Community competition law, as is well known, considers that agreements between companies, decisions by business associations and concerted practices that could potentially affect trade between Member States and that may prevent, restrict or distort competition in the internal market are inconsistent with said market and thus prohibits them. The Spanish Competition Law contains similar provisions.
When persecuting prohibited practices, the authorities tasked with ensuring compliance with these rules take a particularly aggressive stance when it comes to cartels, agreements between competitors that serve for market-sharing, to set prices or for similar practices. Normally, as part of a cartel, commercially sensitive information is exchanged between competitors. The judgment in question represents an excellent opportunity to go over the doctrine with respect to the liability that may be incurred by those offering services to companies that participate in cartels, aiding and partaking in their management.
According to European case law, companies that contribute to the common objectives pursued by the participants in the cartel, when aware of said objectives or capable of having foreseen them, may be deemed guilty of an offence and fined as a result. For this purpose, it is irrelevant that the company in question is a consultancy firm that does not compete in the same market as the participants in the cartel.
The case in hand serves to reaffirm this concept, originally addressed by the Commission in 1980; in this instance, the fined consultancy firm had played an essential role in the cartel by: organising meetings between those involved; actively participating in said meetings; gathering and communicating sales data without aggregating data; proposing its involvement as a moderator in the event of any disputes; and encouraging those involved to reach agreements. Accomplices of such an offence, as a result, may be accused of violating competition rules and be subject to a fine as a result.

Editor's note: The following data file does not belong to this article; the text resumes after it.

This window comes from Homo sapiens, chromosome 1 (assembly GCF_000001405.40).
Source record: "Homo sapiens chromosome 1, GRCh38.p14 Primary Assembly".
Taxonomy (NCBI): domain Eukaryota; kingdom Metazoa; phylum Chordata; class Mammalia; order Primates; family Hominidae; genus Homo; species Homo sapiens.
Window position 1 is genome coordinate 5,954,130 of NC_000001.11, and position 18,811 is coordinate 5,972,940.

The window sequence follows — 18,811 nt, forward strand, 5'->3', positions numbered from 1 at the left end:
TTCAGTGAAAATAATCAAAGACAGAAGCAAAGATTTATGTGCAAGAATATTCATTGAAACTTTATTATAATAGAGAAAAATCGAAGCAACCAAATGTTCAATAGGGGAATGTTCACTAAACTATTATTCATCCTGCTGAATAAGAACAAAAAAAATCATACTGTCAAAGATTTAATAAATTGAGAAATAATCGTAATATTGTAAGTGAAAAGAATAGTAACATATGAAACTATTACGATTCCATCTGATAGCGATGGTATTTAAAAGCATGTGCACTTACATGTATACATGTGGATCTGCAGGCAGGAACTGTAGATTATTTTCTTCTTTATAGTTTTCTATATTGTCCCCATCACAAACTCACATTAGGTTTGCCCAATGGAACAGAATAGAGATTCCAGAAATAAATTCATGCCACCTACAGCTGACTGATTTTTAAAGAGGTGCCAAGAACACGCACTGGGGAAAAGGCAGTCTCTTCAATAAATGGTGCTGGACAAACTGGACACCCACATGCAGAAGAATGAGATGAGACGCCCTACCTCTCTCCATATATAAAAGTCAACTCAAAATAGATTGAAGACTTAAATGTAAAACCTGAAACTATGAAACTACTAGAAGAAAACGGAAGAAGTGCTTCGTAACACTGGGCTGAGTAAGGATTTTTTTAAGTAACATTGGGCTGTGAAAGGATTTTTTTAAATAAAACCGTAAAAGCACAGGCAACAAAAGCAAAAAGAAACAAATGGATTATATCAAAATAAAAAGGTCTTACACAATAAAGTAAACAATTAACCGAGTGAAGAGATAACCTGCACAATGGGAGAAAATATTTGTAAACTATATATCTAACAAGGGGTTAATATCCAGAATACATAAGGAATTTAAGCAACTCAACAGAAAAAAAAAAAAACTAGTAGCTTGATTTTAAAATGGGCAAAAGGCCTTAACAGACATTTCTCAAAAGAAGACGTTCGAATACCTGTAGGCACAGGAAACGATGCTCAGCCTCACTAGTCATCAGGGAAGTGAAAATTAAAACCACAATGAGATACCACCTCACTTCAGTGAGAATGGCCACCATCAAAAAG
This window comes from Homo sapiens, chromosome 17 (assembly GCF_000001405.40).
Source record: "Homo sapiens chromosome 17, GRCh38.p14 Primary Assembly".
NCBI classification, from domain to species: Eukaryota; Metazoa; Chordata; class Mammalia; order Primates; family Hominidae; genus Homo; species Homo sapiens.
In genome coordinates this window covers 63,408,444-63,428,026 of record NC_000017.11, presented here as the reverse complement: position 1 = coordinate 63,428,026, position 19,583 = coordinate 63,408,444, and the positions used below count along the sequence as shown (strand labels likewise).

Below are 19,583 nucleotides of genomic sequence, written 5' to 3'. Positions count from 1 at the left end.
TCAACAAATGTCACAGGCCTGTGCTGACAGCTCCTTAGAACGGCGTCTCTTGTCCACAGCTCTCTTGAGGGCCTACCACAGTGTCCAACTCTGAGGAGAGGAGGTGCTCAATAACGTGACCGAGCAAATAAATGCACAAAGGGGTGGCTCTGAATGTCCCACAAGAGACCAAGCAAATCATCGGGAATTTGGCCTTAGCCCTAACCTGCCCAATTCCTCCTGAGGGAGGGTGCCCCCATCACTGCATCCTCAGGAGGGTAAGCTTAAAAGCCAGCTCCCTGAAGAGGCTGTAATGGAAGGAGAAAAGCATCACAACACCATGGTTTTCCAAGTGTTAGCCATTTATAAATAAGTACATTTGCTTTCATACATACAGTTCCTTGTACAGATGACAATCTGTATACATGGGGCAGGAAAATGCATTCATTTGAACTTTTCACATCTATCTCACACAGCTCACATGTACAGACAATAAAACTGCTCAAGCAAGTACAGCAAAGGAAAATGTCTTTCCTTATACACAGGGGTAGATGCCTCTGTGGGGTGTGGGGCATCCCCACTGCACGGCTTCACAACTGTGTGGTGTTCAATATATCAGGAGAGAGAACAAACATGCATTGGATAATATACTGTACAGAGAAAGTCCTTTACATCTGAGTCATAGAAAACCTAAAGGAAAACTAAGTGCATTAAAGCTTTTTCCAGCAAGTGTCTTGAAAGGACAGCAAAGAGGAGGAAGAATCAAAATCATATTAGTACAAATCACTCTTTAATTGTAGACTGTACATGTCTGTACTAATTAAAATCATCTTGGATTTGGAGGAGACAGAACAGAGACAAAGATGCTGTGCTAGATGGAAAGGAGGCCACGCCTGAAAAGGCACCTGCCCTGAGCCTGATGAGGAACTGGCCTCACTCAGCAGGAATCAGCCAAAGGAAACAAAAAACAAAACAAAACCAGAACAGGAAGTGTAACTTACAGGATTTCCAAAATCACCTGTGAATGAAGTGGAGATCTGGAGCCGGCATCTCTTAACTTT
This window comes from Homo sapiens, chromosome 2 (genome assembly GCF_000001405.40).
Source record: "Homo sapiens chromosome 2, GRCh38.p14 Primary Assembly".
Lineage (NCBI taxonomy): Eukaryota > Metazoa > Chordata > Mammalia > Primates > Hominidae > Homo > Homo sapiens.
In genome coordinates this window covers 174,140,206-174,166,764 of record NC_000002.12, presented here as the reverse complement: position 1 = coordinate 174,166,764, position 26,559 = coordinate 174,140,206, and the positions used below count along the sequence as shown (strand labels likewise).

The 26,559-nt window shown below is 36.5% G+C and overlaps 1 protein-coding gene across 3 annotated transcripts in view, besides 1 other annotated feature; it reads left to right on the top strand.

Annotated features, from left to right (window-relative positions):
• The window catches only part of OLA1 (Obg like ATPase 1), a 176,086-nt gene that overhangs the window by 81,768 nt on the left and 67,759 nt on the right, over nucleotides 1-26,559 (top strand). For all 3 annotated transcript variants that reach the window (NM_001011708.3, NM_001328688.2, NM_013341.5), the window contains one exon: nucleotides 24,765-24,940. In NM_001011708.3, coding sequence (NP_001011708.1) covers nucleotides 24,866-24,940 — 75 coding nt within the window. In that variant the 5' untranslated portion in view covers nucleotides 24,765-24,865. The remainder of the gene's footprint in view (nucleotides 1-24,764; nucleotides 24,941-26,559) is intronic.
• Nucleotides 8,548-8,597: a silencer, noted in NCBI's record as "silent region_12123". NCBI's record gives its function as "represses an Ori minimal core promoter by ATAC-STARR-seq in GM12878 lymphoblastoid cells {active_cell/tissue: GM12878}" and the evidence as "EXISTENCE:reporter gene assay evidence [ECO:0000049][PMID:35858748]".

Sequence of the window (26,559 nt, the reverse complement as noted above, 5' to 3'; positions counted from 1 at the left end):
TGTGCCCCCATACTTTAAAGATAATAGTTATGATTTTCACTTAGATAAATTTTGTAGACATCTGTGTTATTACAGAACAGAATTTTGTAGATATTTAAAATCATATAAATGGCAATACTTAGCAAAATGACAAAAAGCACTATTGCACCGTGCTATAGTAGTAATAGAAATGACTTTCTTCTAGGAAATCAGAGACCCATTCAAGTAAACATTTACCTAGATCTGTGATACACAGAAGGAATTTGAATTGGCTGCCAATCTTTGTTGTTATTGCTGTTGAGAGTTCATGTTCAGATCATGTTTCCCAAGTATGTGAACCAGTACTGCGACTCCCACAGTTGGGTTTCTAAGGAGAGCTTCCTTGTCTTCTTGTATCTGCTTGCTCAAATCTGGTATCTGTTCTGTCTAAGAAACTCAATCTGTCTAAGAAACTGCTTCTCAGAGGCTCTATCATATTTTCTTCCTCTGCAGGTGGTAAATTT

The judgment also states that anybody attending a meeting at which agreements of an anti-competitive nature are discussed or signed must expressly object to such agreements and leave the meeting having made his/her opinion clear. Otherwise, his/her complicity may result in legal liability, as the tacit approval of an unlawful initiative without publicly distancing oneself from its content or reporting it to the administrative authorities is considered as tantamount to encouraging the corresponding parties to proceed with the infringement and hinders its detection.